User access is the number one IT security concern among healthcare workers, according to a study conducted by Courion.
The survey was taken at the Healthcare Information and Management Systems Society (HIMSS) 2008 Annual Conference and Exhibition. Of the 136 people questioned, 64 percent cited access as their main security issues, while 60 percent were concerned about passwords being shared among personnel and 52 percent admitted that orphaned accounts were not properly disabled.
The goal behind the survey was to see the extent to which access control and security issues were on the radar screen of IT officials in the healthcare industry, Kurt Johnson, vice president of corporate development at Courion told SCMagazineUS.com on Tuesday.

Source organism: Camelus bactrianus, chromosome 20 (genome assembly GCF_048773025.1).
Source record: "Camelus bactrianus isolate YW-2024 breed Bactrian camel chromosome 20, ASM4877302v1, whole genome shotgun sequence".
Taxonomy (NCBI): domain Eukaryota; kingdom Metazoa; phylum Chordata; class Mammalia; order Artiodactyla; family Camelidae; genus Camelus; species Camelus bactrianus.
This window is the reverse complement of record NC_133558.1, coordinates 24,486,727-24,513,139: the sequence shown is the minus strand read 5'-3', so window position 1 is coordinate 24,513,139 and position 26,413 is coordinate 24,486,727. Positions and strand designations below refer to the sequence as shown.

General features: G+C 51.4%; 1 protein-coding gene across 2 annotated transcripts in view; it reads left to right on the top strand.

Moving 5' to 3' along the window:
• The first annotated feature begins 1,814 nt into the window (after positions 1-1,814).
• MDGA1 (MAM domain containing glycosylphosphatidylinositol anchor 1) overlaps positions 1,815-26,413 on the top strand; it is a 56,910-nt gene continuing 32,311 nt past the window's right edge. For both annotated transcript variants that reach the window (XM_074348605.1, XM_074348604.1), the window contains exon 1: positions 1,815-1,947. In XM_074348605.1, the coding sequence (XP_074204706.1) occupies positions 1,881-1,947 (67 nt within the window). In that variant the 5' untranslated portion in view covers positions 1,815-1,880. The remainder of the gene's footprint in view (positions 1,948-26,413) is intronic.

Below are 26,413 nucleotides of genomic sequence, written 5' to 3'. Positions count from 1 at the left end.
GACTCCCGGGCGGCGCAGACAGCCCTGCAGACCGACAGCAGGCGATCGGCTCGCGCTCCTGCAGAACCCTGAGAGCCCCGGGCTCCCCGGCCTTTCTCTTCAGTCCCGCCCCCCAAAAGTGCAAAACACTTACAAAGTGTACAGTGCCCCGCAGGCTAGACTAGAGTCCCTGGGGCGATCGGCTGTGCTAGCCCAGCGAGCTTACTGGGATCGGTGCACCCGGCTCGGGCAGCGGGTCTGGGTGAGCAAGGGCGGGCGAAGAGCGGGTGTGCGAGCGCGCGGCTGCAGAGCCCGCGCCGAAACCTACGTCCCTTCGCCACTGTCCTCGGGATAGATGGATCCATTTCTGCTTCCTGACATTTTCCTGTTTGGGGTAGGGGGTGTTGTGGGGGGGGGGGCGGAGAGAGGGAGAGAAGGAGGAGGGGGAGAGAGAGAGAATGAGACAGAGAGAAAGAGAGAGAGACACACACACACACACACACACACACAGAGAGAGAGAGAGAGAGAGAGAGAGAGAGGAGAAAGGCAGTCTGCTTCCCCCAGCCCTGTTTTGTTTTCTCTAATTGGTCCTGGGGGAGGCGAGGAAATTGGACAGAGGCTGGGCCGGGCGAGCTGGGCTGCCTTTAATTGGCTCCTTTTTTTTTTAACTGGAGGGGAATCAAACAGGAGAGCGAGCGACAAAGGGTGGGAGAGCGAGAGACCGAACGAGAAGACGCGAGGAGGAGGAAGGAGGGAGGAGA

“Having easy access to the data that doctors, nurses, and other caretakers need improves patient care,” Johnson said. “But it opens a whole new concern in the organization to exactly who has access to this information.”
One of the strongest drivers to develop better security initiatives is a HIPAA audit. Sixty percent of those surveyed said the threat of an audit and subsequent stiff penalties for violations of HIPAA have brought the importance of security issues to the forefront.
A tremendous amount of activity exists within the healthcare industry, with ever-expanding technical advances emerging for shared health records among doctors and other caregivers. This survey shows that those involved in IT security understand that the patient's safety and keeping access only to authorized personnel is vital.
“Once your health information gets out there, there is no way to get it back or protect it,” Johnson said.